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Informatics Research Seminar: Clinical Data Quality for Secondary Use in the Learning Healthcare System
October 23 @ 4:00 pm - 5:00 pm EDT
Speaker: Franck Diaz, PhD
Presented from UNC-C
Broadcast Link: Seminar
At Duke, all seminars live or broadcast will be held in Hock Auditorium from 4-5 pm.
Electronic Health Record data is a fundamental to the development of learning healthcare systems, yet they present severe limitations for their reliable secondary analysis. Though clinical data often presents a high enough quality level for patient care and billing, their quality is often questioned for research applications. For example, clinical data are often found to contain inaccurate values, incomplete records, inaccessible information within clinical notes or just be recorded at an unusable level of granularity for specific analyses (e.g., yearly glucose level readings for research questions involving investigating daily changes). This seminar will describe some of these data quality limitations, introduce DataGauge: a practical process for systematically designing and implementing quality assessments of re-purposed clinical data, present data showing the impact of clinical workflows on the quality of clinical data sets and discuss the heterogeneity of such workflows that complicates the secondary use of clinical data.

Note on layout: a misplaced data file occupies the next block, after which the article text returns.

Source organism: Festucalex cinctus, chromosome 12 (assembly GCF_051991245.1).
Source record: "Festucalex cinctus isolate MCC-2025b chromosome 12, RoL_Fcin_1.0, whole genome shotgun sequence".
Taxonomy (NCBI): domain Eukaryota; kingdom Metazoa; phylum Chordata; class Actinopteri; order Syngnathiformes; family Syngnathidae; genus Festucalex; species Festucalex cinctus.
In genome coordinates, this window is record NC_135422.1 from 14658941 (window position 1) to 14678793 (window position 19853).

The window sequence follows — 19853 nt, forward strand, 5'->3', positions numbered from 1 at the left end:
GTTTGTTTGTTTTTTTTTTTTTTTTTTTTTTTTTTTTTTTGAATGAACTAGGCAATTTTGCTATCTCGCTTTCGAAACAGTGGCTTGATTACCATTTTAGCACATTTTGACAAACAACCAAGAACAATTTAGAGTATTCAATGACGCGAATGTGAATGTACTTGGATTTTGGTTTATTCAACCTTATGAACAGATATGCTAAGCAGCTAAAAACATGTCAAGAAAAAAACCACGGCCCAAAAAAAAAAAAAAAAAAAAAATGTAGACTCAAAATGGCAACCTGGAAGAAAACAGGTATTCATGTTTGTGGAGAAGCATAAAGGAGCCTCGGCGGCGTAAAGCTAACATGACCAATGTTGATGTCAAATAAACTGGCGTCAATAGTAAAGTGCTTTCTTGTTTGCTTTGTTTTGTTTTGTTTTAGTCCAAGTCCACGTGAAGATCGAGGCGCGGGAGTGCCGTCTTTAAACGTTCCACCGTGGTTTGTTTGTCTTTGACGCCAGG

Franck Diaz, PhD is an Assistant Professor of Health Analytics and Informatics at the Department of Public Health Science in the College of Health and Human Sciences at University of North Carolina at Charlotte (UNCC). He joined UNCC in August of 2019 after completing a K-12 PRIME fellowship program for the National Institute for General Medical Science at Wake Forest School of Medicine and being part of WakeHealth’s Clinical and Translational Science Institute. His research focuses on developing methods for the reliable reuse of clinical data and carrying out secondary analyses to uncover modes of failure in clinical data sets. Dr. Diaz holds a PhD in Health Informatics from the University of Texas Health Science Center at Houston’s School of Biomedical informatics. He also holds a specialized Biomedical Engineering degree from Polytech’Marseille in France.